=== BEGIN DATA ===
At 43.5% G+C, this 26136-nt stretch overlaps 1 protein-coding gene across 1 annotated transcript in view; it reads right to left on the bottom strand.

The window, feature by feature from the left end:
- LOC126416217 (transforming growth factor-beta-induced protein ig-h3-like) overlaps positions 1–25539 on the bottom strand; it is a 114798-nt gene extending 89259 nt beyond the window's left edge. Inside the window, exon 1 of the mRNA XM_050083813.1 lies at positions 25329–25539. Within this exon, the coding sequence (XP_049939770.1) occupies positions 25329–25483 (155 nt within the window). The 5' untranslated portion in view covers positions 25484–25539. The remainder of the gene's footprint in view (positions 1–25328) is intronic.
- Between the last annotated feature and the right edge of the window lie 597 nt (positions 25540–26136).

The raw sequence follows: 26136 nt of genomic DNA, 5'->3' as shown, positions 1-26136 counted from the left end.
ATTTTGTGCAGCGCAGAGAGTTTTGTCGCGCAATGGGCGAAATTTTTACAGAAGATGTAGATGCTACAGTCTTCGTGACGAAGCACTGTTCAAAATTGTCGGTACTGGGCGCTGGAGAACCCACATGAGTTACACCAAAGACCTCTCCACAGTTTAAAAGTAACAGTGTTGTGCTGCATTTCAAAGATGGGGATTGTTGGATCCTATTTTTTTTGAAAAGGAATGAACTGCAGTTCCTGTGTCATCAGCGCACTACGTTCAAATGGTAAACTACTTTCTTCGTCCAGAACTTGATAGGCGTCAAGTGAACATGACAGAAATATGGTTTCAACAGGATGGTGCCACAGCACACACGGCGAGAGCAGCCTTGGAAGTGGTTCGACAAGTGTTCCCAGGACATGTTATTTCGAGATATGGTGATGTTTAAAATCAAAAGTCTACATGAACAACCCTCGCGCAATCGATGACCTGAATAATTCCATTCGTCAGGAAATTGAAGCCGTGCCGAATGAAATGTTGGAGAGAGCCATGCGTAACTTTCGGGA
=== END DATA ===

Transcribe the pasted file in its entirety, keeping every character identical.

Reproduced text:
At 43.5% G+C, this 26136-nt stretch overlaps 1 protein-coding gene across 1 annotated transcript in view; it reads right to left on the bottom strand.

The window, feature by feature from the left end:
- LOC126416217 (transforming growth factor-beta-induced protein ig-h3-like) overlaps positions 1–25539 on the bottom strand; it is a 114798-nt gene extending 89259 nt beyond the window's left edge. Inside the window, exon 1 of the mRNA XM_050083813.1 lies at positions 25329–25539. Within this exon, the coding sequence (XP_049939770.1) occupies positions 25329–25483 (155 nt within the window). The 5' untranslated portion in view covers positions 25484–25539. The remainder of the gene's footprint in view (positions 1–25328) is intronic.
- Between the last annotated feature and the right edge of the window lie 597 nt (positions 25540–26136).

The raw sequence follows: 26136 nt of genomic DNA, 5'->3' as shown, positions 1-26136 counted from the left end.
ATTTTGTGCAGCGCAGAGAGTTTTGTCGCGCAATGGGCGAAATTTTTACAGAAGATGTAGATGCTACAGTCTTCGTGACGAAGCACTGTTCAAAATTGTCGGTACTGGGCGCTGGAGAACCCACATGAGTTACACCAAAGACCTCTCCACAGTTTAAAAGTAACAGTGTTGTGCTGCATTTCAAAGATGGGGATTGTTGGATCCTATTTTTTTTGAAAAGGAATGAACTGCAGTTCCTGTGTCATCAGCGCACTACGTTCAAATGGTAAACTACTTTCTTCGTCCAGAACTTGATAGGCGTCAAGTGAACATGACAGAAATATGGTTTCAACAGGATGGTGCCACAGCACACACGGCGAGAGCAGCCTTGGAAGTGGTTCGACAAGTGTTCCCAGGACATGTTATTTCGAGATATGGTGATGTTTAAAATCAAAAGTCTACATGAACAACCCTCGCGCAATCGATGACCTGAATAATTCCATTCGTCAGGAAATTGAAGCCGTGCCGAATGAAATGTTGGAGAGAGCCATGCGTAACTTTCGGGA